University of Windsor research will tackle COVID-19 from different angles

The University of Windsors new Stephen and Vicki Adams Welcome Centre, October 2, 2015. (Photo by Mike Vlasveld)

A $500,000 grant will help a team of researchers at the University of Windsor fight the COVID-19 pandemic on multiple fronts.

The money comes from the Canadian Institutes of Health and Research, a federal agency, which recognizes Windsor-Essex could serve as a canary in the coal mine because of its location across the border from the U.S. and its large agriculture industry.

“Windsor-Essex is one of the busiest border crossings between the U.S. and Canada, and is located at the heart of intensive year-round agricultural operations with a high concentration of migrant workers,” said Biochemistry Professor Doctor Yufeng Tong, who is leading the research group.

With thousands of workers arriving each year from Mexico, Central America, and the Caribbean, and thousands more crossing the border daily to work in Michigan hospitals, he said the region is particularly susceptible to the introduction of COVID-19 variants.

Part of the study will focus on identifying the transmission of those variants.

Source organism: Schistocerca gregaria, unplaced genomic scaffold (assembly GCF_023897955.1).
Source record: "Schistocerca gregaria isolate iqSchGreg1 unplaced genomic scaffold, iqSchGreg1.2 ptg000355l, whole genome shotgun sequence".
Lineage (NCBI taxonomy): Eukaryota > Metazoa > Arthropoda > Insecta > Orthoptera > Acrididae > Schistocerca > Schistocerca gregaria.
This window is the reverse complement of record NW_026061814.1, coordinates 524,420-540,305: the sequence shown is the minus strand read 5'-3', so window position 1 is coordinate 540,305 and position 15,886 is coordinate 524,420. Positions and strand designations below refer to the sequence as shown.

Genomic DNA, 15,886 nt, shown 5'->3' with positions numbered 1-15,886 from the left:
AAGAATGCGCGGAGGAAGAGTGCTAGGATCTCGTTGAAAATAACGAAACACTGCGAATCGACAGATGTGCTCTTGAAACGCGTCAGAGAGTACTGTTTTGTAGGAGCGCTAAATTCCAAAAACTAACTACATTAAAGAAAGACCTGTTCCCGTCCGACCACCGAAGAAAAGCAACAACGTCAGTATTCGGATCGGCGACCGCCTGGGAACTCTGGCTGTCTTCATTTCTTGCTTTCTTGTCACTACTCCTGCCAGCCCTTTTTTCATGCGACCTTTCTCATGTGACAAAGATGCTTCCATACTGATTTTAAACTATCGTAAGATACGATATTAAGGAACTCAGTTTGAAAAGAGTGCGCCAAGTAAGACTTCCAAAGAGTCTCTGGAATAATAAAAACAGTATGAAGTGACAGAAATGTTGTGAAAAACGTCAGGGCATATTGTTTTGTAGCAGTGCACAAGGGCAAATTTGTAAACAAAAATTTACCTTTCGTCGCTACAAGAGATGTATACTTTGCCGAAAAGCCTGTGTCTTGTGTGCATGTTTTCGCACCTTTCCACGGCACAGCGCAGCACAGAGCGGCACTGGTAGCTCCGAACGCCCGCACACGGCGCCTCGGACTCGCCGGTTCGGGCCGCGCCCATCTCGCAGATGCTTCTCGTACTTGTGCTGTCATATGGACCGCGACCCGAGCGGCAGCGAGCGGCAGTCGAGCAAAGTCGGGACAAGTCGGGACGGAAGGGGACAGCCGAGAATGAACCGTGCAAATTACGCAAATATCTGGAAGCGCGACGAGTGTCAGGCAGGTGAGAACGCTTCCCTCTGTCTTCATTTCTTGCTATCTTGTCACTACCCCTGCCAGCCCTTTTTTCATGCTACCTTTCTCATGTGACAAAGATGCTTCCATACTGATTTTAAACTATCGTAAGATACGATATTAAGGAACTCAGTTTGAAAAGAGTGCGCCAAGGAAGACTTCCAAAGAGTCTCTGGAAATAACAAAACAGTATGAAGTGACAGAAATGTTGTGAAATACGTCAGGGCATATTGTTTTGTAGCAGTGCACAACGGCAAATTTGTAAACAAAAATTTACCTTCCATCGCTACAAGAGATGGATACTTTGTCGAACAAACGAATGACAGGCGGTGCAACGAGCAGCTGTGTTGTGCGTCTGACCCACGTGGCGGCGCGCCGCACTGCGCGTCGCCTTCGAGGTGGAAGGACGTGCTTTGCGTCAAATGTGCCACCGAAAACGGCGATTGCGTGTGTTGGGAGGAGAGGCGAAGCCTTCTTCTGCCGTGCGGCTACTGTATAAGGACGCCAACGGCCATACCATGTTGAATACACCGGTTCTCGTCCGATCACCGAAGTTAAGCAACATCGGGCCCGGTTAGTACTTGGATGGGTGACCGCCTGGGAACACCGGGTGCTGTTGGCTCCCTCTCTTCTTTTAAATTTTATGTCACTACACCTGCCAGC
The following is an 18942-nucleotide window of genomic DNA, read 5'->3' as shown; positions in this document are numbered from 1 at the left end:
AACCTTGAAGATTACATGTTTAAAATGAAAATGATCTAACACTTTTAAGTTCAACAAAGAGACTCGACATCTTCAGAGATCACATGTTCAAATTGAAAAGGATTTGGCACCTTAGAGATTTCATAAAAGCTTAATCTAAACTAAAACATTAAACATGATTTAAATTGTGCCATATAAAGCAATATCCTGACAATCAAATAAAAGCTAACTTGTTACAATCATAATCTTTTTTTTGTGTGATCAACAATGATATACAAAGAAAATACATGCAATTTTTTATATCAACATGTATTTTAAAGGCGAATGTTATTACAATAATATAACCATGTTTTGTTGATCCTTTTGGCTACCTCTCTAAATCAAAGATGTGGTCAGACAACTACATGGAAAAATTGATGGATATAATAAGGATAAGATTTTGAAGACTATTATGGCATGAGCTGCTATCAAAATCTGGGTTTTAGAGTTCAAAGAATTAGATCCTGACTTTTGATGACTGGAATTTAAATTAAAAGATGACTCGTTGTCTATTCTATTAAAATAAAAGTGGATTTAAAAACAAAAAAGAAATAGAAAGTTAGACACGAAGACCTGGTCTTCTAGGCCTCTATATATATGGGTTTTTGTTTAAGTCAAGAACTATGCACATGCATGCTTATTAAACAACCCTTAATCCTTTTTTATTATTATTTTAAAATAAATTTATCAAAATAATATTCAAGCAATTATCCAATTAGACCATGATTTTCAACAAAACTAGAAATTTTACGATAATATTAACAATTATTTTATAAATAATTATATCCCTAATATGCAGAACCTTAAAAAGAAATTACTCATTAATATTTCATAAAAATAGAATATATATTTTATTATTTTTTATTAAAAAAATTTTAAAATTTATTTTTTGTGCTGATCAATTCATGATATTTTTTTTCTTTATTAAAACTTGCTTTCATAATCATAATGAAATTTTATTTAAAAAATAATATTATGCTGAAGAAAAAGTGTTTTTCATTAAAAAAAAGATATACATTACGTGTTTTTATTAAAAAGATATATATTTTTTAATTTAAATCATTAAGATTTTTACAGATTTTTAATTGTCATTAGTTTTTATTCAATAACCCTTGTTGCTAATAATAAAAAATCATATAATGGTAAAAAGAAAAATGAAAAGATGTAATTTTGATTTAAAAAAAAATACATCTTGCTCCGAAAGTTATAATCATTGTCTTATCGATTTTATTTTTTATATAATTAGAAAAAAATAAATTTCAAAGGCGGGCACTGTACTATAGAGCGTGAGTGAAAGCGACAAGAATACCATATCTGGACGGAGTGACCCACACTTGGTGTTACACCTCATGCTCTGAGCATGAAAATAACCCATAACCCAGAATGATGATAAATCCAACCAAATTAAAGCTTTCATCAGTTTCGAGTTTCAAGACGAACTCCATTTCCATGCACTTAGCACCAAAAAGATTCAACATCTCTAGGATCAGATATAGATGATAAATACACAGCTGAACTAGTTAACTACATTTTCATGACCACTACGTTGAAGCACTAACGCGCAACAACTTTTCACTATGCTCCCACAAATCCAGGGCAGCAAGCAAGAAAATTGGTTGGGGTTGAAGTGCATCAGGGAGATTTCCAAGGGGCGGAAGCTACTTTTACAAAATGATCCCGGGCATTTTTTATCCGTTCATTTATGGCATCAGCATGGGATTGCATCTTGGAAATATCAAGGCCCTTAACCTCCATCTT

However, the project also includes a rapid test for the virus.

Early in the pandemic, Tong partnered with SM Research, a biotech company, to create the test using saliva.

Each week, students on the university campus are tested and the results are released to participants using a cellphone app.

Since people in that age group are less likely to show symptoms, it could be key to controlling transmission of novel variants of COVID-19.

“The asymptomatic young population is of particular concern of the spread of variants and deserves close attention,” said Biomedical Sciences Professor, Lisa Porter, a member of the team.

In addition to tracking the virus, the team is also working on new drugs to treat it. Tong and fellow biochemistry professor Doctor Kenneth Ng are studying key proteins in the virus using computer simulations and lab experiments to find out why some strains are more transmissible than others, and how effective current vaccines are against them.

“Our work will become even more important as new variants continue to show up, especially ones that are found in the samples obtained from the wastewater and saliva testing parts of this project,” said Ng.

For almost a year, researchers at the Great Lakes Institute of Environmental Research have been heading a province-wide project testing wastewater for signs of the virus. That endeavour has grown to include cities and towns across the province and is used by the Windsor-Essex County Health Unit to help track the course of the pandemic.

Finally, psychology professor Doctor Kendall Soucie is studying how people perceive COVID-19 screening and vaccination.

“Our pilot project included a questionnaire that assessed attitudes toward COVID-19 and the testing procedures, fears, and concerns,” she said. “Expanding this survey will help us gather insights to make health messaging and on-site screening procedures more effective.”

The funding will support one year of research.